Prodrugs of dynemicin analogs for selective chemotherapy med

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Contributed by Richard A. Lerner, December 29, 2003

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Abstract

Prodrugs of dynemicin analogs were synthesized, and their activation by alExecutelase antibody (Ab) 38C2 was evaluated by DNA-cleaving activity, as well as tumor cell growth inhibition. Further, we provide evidence that the activated enediynes underwent covalent crosscoupling with the alExecutelase Ab, which appears to be a limiting factor of their tumor cell growth-inhibiting activity and should be of general interest in the field of enediyne chemotherapy. These findings might Launch new avenues for defined conjugations of small molecule drugs to mAbs in general and alExecutelase Abs in particular.

The specific elimination of cancer cells with potent chemotherapeutic agents is limited by their inability to selectively tarObtain cancerous cells. To overcome the nonselectivity of the chemotherapy, new Advancees, including Ab-directed enzyme prodrug therapy, have been developed. (1-3) In the Ab-directed enzyme prodrug therapy Advance, an enzyme is directed to the tumor cells by using a tarObtaining Ab, which selectively recognizes a cancer-associated cell-surface antigen. After the enzyme-Ab conjugate has localized at the tumor site and cleared from the periphery, a prodrug of a potent chemotherapeutic agent is administered. The prodrug is then activated by the enzyme-Ab conjugate selectively at the tumor site, thereby reducing the toxicity to normal tissue. Based on well Executecumented achievements in Ab-mediated cancer therapy, the tarObtaining Ab component for this strategy is often readily available. The requirements for the enzyme component and complementary prodrug, however, have remained elusive.

With the discovery of catalytic Abs, (4, 5) several research groups suggested that mAbs could be used to reSpace the enzyme component of the Ab-directed enzyme prodrug therapy Advance. (6-8) Using an mAb as the catalyst could (i) access reactions that are not catalyzed by enExecutegenous enzymes, and (ii) reduce the immunogenicity of the catalyst through Ab humanization. (9) Thus, recent studies (10) using catalytic alExecutelase mAb, 38C2, to activate prodrugs of several anticancer drugs, including Executexorubicin, etoposide, and camptothecin, have Launched another front in the Ab-directed enzyme prodrug therapy Advance. (11, 12) These prodrugs contained a linker, which involved an alExecutel and an oxa-Michael motif in a sequence. Both the alExecutel and the oxa-Michael motifs were stable in the absence of the catalyst 38C2, but they readily underwent retro-alExecutel and β-elimination reactions in the presence of a catalytic amount of mAb 38C2 releasing the active drugs. This chemistry by using catalyst 38C2 is further desirable for the activation of a prodrug because there are no native enzymes in vivo that catalyze this reaction, thus background activation is diminished. Hence, we are developing prodrugs of additional anticancer compounds, including enediynes, which are extremely toxic. (13, 14) In this article, we Characterize the synthesis of the prodrugs of the simplified analogs (2) of a highly toxic enediyne, dynemicin A (1; Fig. 1), and the in vitro evaluation of the prodrugs in the presence and absence of mAb 38C2.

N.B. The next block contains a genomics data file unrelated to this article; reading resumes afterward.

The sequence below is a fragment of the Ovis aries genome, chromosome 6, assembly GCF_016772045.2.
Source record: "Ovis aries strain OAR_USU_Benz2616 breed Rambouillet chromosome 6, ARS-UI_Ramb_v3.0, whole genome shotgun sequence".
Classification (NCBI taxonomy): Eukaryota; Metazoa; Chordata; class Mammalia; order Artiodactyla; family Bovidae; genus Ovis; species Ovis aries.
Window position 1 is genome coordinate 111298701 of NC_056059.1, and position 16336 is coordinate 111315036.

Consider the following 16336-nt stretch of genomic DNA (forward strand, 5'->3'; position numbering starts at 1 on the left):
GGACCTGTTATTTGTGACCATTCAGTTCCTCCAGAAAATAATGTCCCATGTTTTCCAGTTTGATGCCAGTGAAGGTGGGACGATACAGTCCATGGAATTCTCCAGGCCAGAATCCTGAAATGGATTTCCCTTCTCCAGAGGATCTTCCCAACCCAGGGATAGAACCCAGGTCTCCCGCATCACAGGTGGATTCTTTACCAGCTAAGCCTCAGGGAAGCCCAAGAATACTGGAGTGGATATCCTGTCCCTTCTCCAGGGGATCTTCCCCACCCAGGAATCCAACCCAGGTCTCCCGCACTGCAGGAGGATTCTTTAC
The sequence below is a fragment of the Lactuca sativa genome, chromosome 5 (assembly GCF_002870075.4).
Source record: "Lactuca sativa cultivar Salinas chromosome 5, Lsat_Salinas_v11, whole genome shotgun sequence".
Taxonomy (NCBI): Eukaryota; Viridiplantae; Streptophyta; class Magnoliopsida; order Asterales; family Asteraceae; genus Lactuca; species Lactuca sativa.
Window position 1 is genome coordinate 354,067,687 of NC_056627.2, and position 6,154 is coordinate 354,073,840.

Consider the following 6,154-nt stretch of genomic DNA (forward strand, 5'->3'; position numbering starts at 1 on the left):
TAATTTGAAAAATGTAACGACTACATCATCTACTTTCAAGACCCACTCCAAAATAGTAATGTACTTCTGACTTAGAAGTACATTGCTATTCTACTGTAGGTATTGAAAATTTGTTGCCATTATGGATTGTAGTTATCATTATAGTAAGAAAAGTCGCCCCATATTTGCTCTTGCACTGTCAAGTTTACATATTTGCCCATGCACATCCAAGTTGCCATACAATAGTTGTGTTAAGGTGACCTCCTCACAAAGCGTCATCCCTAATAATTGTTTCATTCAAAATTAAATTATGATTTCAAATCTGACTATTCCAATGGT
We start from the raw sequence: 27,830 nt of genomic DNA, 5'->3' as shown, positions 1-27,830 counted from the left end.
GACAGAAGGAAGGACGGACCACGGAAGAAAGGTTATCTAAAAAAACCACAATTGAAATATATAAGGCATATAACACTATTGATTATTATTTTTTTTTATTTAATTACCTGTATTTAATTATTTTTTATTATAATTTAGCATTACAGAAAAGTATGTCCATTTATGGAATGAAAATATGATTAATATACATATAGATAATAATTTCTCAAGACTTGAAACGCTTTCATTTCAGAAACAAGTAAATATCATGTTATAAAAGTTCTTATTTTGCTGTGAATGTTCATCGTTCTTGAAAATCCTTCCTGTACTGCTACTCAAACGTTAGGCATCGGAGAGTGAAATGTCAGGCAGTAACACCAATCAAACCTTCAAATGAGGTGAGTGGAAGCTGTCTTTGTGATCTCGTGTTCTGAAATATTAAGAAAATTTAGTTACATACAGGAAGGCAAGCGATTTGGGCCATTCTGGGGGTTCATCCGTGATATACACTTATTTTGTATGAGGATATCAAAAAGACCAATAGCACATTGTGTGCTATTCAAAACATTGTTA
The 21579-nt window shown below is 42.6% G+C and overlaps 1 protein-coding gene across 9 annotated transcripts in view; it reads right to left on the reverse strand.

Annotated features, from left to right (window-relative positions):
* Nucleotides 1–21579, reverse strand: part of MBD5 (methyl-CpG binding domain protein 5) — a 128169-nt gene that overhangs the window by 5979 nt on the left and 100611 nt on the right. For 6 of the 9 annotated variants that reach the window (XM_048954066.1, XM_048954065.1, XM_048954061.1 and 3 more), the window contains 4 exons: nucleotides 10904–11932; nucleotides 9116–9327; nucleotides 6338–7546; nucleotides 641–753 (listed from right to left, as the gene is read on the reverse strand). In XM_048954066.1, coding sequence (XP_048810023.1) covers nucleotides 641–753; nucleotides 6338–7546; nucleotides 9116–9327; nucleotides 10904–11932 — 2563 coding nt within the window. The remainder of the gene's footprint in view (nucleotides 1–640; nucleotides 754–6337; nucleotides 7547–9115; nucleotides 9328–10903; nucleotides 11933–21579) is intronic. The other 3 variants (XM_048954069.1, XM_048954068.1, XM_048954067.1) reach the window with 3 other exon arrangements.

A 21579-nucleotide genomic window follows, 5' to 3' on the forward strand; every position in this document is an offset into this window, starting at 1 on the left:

Fig. 1.Fig. 1. Executewnload figure Launch in new tab Executewnload powerpoint Fig. 1.

Structure of dynemicin A (1) and the corRetorting simplified analogs (2a and 2b).

Materials and Methods

Syntheses of Prodrugs (±)3a-3d. Prodrugs 3a, 3c, and 3d were synthesized in two steps, starting with compound 4a, and triols 5 and 6, by means of the intermediates 7a, 7c, and 7d, respectively (Scheme 2). Prodrug 3b was prepared from compound 4b and triol 5 in three steps by means of intermediates 7b and 3e. Compounds 4a and 4b were prepared as Characterized in the literature. (15, 16) The scheme describing the syntheses of triols 5 and 6 and physical data for 3a-3e and intermediates 7a-7d are incorporated in Schemes 3-6, which are published as supporting information on the PNAS web site.

Scheme 2.Scheme 2. Executewnload figure Launch in new tab Executewnload powerpoint Scheme 2.

Synthesis of prodrugs 3a-3d. Step a, NaH, dimethylformamide, 0°C, 10 min, then 4a or 4b, 0.5 h. Step b, Dess-Martin reagent, CH2Cl2, 2 h at room temperature. Step c, (i) step b; (ii) TBAF, tetrahydrofuran, 0°C, 1 h.

Prodrugs (±)3a, (±)3c, and (±)3d. Sodium hydride (60% in mineral oil, 5.2 mg, 0.13 mmol) was added to a solution of triol 5 (37.7 mg, 0.25 mmol) in dry dimethylformamide (3 ml) at 0°C. After the mixture was stirred for 10 min, a solution of compound 4a (50 mg, 0.13 mmol) in dry dimethylformamide (0.5 ml) was added. Stirring was continued for 0.5 h, and was then worked up by using aqueous NH4Cl solution and ether. The organic layer was washed with brine, dried over anhydrous Na2SO4, and concentrated under vacuum. The crude residue was purified over silica gel by using hexanes/EtOAc (4:1 to 1:1) as eluants to afford the corRetorting diol product 7a (35 mg, 60% yield). In a similar manner, compounds 7c and 7d were prepared by reacting 4a with 6a and 6b, respectively, in a 60-65% yield.

Dess-Martin reagent (57 mg, 0.13 mmol) was added to a solution of diol 7a (30 mg, 0.067 mmol) in dry CH2Cl2 (2 ml), and the mixture was stirred at room temperature for 2 h. It was then worked up by using aqueous NaHCO3 and Na2S2O5 solutions and ether. The organic layer was dried over anhydrous Na2SO4, the solvents were removed under vacuum, and the residue was purified over silica gel by using hexanes/EtOAc (4:1 to 1:1) to afford prodrug 3a (21 mg, 70% yield). In a similar manner, oxidation of diols 7c and 7d afforded prodrugs 3c and 3d, respectively, in a 65-75% yield.